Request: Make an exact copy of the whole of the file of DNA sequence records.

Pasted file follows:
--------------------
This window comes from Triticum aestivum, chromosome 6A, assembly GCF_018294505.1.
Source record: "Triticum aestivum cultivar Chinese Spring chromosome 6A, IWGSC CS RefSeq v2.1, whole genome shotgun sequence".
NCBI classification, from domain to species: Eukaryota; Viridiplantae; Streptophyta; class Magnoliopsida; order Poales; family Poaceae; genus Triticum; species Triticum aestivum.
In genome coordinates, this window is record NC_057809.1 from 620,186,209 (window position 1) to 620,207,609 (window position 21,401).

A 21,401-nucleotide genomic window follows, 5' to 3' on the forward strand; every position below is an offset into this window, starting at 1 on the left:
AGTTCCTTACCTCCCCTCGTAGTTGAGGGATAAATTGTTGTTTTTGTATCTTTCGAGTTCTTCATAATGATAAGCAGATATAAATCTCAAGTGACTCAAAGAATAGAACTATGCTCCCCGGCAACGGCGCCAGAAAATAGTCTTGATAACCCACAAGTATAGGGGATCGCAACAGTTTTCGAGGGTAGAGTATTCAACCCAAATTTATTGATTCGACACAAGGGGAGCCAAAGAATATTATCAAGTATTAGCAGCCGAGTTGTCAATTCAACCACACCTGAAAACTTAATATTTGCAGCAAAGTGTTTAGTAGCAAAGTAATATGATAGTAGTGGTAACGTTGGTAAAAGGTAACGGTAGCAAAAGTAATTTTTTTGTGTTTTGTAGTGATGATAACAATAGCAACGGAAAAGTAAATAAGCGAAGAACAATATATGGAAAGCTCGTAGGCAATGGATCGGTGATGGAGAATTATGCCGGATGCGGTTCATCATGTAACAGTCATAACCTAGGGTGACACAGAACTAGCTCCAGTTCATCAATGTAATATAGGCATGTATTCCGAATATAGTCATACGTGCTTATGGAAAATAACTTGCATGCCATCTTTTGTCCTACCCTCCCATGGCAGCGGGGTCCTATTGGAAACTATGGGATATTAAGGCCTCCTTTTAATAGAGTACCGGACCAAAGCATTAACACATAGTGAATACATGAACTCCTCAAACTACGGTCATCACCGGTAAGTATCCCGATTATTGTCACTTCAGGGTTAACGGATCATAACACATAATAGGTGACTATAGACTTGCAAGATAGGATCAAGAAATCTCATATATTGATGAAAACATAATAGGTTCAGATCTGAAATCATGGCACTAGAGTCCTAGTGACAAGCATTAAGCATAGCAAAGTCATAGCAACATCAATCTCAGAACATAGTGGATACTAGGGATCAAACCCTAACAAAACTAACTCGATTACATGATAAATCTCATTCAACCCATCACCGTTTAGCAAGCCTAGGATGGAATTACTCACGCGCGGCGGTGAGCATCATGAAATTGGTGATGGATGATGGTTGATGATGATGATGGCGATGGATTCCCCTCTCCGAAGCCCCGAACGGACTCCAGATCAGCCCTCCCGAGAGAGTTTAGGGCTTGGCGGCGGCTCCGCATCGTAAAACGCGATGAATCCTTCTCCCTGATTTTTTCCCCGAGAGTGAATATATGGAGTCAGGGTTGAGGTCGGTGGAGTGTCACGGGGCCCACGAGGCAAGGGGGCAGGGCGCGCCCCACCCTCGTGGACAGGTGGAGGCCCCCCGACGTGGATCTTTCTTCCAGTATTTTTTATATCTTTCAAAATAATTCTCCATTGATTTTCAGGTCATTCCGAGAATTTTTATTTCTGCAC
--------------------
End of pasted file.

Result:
This window comes from Triticum aestivum, chromosome 6A, assembly GCF_018294505.1.
Source record: "Triticum aestivum cultivar Chinese Spring chromosome 6A, IWGSC CS RefSeq v2.1, whole genome shotgun sequence".
NCBI classification, from domain to species: Eukaryota; Viridiplantae; Streptophyta; class Magnoliopsida; order Poales; family Poaceae; genus Triticum; species Triticum aestivum.
In genome coordinates, this window is record NC_057809.1 from 620,186,209 (window position 1) to 620,207,609 (window position 21,401).

A 21,401-nucleotide genomic window follows, 5' to 3' on the forward strand; every position below is an offset into this window, starting at 1 on the left:
AGTTCCTTACCTCCCCTCGTAGTTGAGGGATAAATTGTTGTTTTTGTATCTTTCGAGTTCTTCATAATGATAAGCAGATATAAATCTCAAGTGACTCAAAGAATAGAACTATGCTCCCCGGCAACGGCGCCAGAAAATAGTCTTGATAACCCACAAGTATAGGGGATCGCAACAGTTTTCGAGGGTAGAGTATTCAACCCAAATTTATTGATTCGACACAAGGGGAGCCAAAGAATATTATCAAGTATTAGCAGCCGAGTTGTCAATTCAACCACACCTGAAAACTTAATATTTGCAGCAAAGTGTTTAGTAGCAAAGTAATATGATAGTAGTGGTAACGTTGGTAAAAGGTAACGGTAGCAAAAGTAATTTTTTTGTGTTTTGTAGTGATGATAACAATAGCAACGGAAAAGTAAATAAGCGAAGAACAATATATGGAAAGCTCGTAGGCAATGGATCGGTGATGGAGAATTATGCCGGATGCGGTTCATCATGTAACAGTCATAACCTAGGGTGACACAGAACTAGCTCCAGTTCATCAATGTAATATAGGCATGTATTCCGAATATAGTCATACGTGCTTATGGAAAATAACTTGCATGCCATCTTTTGTCCTACCCTCCCATGGCAGCGGGGTCCTATTGGAAACTATGGGATATTAAGGCCTCCTTTTAATAGAGTACCGGACCAAAGCATTAACACATAGTGAATACATGAACTCCTCAAACTACGGTCATCACCGGTAAGTATCCCGATTATTGTCACTTCAGGGTTAACGGATCATAACACATAATAGGTGACTATAGACTTGCAAGATAGGATCAAGAAATCTCATATATTGATGAAAACATAATAGGTTCAGATCTGAAATCATGGCACTAGAGTCCTAGTGACAAGCATTAAGCATAGCAAAGTCATAGCAACATCAATCTCAGAACATAGTGGATACTAGGGATCAAACCCTAACAAAACTAACTCGATTACATGATAAATCTCATTCAACCCATCACCGTTTAGCAAGCCTAGGATGGAATTACTCACGCGCGGCGGTGAGCATCATGAAATTGGTGATGGATGATGGTTGATGATGATGATGGCGATGGATTCCCCTCTCCGAAGCCCCGAACGGACTCCAGATCAGCCCTCCCGAGAGAGTTTAGGGCTTGGCGGCGGCTCCGCATCGTAAAACGCGATGAATCCTTCTCCCTGATTTTTTCCCCGAGAGTGAATATATGGAGTCAGGGTTGAGGTCGGTGGAGTGTCACGGGGCCCACGAGGCAAGGGGGCAGGGCGCGCCCCACCCTCGTGGACAGGTGGAGGCCCCCCGACGTGGATCTTTCTTCCAGTATTTTTTATATCTTTCAAAATAATTCTCCATTGATTTTCAGGTCATTCCGAGAATTTTTATTTCTGCAC